IP should stand for Intellectual Partnership

-April 25, 2013

Yesterday, I had lunch with someone who has been deeply involved in the IP industry since before it was ever established as an independent business. That was when companies were doing internal reuse and he was working on pieces where it was known that the design would be used in many chip variants over an extended period of time. He has asked to remain anonymous because he wanted to be able to talk off the record and his comments do not necessarily reflect those of his current employer.

He talked about how central the IP business model is to the system design industry these days and how it has recreated the entrepreneurial spirit for many designers. It is now possible for them to create something of value either on their own or with a small team of people. He admits that you have to have a stable company behind you because fly-by-night is not a successful way to do business where there is a large element of trust and partnership in an IP related deal. He spoke about some of the difficulties that companies have in pricing IP and more specifically deciding which upgrades or modification to do for individual clients. Making a variant of a design can benefit all of the current and future adopters of the IP, but at the same time can also bring in more instability in the product. More variants mean more to verify, more things to keep track of and potential problems for people who may not want that variant. Many of these variants are added as configuration options for the IP meaning that there is no penalty for upgrading your IP block, but it may still cause problems.

He stated that the biggest issue he sees in the industry today is one of communications. As previously stated, a company does not sell a block of IP and throw it over a wall. A sale means the start of a partnership – one in which the IP company takes on the role of the domain expert for part of the chip. They have a head start in that RTL may already exist, but the set of configuration options chosen in each design may be different from those ever selected before. This may lead to issues with the IP. He said that it is difficult to provide documentation that explains everything clearly enough to help the end user avoid problems. This can lead to unexpected interaction and as we can expect, anything unverified is likely to fail. But the real part of the partnership is the service being provided, in that the IP company is willing to stand behind the product, work with the client to ensure their success and to provide bug fixes in a similar manner that the company would be able to do themselves. This was an important part of the conversation. They are engineers just like everyone else and when bugs are found, it takes time to locate the cause and to produce the correct fix. Rush jobs create sloppy patches that eventually leads to unstable products.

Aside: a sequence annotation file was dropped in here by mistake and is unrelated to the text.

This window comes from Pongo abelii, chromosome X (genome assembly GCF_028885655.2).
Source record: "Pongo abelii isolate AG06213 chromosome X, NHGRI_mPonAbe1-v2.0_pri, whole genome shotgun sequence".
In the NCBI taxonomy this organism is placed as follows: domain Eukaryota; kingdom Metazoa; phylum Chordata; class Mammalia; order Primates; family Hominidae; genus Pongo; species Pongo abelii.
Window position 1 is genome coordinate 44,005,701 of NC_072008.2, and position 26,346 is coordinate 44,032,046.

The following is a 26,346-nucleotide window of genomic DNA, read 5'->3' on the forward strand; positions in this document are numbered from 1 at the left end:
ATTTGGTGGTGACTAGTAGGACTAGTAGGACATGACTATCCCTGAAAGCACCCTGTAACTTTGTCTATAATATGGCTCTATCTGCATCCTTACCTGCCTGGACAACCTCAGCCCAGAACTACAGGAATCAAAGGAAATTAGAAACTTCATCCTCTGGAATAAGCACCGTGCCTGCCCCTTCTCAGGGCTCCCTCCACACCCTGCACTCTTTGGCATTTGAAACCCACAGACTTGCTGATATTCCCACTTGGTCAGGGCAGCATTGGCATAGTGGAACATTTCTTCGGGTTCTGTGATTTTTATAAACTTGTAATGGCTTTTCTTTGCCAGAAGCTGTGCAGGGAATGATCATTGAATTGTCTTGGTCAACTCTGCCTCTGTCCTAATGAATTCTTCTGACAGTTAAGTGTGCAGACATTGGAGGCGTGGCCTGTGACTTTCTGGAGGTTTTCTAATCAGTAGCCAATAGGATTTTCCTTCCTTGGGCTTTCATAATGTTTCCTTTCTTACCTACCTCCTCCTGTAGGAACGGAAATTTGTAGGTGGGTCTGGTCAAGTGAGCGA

So, the term Intellectual Property is perhaps wrong. They are not buying Property, they are buying into a partnership that brings Intellect along with it – knowledge and experience in a domain that may not be owned by the company using the IP.

Brian Bailey – keeping you covered

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